Although NJDEP has not explicitly threatened any penalty for failing to comply with the NJDEP order, Voorhees has been obligated to develop a de-installation strategy and environmental remediation plan for the Stafford Woods course — albeit one without a set timeframe for action.
“It’s a pretty fluid situation,” Steglik said.
If the course does have to come down, Voorhees is committed to preserving its infrastructure for possible relocation to another park in South Jersey, Steglik said. There’s no such available land within Voorhees itself, he said, but Camden County Commissioner Jeff Nash believes other options may yet remain.
Camden County currently features a public disc golf course in New Brooklyn Park, Nash said, but added that “if the county course is not up to par, so to speak, then perhaps the county could make it one.
“It’s not a county issue per se, but we want to make sure the county offers a venue that is meeting the standards that some of the better disc golfers can use,” the commissioner said.
In the meantime, calls have flooded into the NJDEP offices, as elected officials, private citizens, and committed disc golfers weigh in with their feedback on the issue.
On Tuesday, NJDEP Press Office Director Larry Hajna told NJ Pen that the primary concern for the agency “is ensuring uses of the property in question are consistent with the underlying conservation easement.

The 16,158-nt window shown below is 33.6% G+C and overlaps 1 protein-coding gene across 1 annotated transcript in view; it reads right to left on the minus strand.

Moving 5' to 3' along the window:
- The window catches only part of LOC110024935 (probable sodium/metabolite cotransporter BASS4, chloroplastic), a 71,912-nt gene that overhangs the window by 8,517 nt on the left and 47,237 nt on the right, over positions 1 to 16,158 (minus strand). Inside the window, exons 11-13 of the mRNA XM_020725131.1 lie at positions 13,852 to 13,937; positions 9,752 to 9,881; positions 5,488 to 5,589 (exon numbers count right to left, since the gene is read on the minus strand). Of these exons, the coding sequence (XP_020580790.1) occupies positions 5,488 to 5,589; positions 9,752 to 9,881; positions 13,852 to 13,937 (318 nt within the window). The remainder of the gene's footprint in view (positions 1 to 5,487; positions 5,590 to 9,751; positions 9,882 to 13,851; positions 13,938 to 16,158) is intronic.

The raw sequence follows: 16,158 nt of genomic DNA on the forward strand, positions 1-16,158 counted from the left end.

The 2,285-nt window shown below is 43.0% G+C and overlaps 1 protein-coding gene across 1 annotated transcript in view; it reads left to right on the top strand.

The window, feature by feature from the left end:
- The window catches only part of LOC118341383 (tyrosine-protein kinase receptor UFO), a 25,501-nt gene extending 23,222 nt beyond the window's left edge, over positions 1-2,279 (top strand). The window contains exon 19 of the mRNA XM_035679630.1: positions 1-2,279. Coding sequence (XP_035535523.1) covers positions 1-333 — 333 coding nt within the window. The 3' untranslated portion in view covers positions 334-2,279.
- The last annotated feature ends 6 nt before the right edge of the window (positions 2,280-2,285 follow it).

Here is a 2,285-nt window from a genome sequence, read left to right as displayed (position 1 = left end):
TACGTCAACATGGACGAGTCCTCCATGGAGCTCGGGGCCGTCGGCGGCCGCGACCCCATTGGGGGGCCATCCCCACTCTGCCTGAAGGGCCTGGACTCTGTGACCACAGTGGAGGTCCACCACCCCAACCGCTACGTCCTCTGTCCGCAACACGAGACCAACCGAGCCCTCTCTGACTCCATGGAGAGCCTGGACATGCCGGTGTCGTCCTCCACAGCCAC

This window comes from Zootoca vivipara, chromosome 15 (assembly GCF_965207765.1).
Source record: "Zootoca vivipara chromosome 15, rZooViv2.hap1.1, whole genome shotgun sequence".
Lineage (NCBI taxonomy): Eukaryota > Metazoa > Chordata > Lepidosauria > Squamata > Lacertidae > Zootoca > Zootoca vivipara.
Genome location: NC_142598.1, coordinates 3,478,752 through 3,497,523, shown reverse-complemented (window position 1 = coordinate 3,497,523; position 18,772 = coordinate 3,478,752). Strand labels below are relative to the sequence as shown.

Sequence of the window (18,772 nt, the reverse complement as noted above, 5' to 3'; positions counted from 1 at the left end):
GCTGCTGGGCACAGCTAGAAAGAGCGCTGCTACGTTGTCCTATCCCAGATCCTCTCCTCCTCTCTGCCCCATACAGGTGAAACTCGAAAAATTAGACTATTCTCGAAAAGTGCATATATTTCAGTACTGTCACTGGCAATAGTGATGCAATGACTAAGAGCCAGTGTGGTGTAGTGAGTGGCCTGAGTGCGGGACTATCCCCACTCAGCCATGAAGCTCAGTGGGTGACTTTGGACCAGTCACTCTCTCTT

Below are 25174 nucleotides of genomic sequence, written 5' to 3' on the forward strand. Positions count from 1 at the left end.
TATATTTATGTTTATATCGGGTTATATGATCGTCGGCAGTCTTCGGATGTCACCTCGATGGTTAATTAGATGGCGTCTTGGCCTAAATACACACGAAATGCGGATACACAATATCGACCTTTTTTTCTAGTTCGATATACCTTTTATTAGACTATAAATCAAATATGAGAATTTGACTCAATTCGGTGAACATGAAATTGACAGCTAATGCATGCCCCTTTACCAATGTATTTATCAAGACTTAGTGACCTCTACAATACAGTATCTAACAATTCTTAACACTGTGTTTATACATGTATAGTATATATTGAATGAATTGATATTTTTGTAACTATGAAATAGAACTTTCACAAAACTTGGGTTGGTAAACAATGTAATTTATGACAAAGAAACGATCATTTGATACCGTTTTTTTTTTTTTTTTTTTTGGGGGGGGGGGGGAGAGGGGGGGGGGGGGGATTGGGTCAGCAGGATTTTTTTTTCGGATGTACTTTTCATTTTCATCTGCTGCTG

“In an effort to be responsive to the extensive public feedback we have received, we will closely review the restoration plan and ongoing uses of the property, and will be in further communication with the Township,” Hajna wrote.
Short of a precedential ruling on the active or passive nature of disc golf, the 2004 deed to the property may yet offer one potential option for relief that could preserve the course.
A section of the document marked “Discretionary Consent” offers a mechanism whereby NJDEP could allow activities otherwise prohibited under terms of the agreement to occur on the parcel as long as they don’t violate the purposes of conservation restrictions and either “enhance or do not impair any Conservation Values” associated with the preserved space.
Activating that clause would require a written request from the township to NJDEP, which also potentially opens the door for a refusal, however.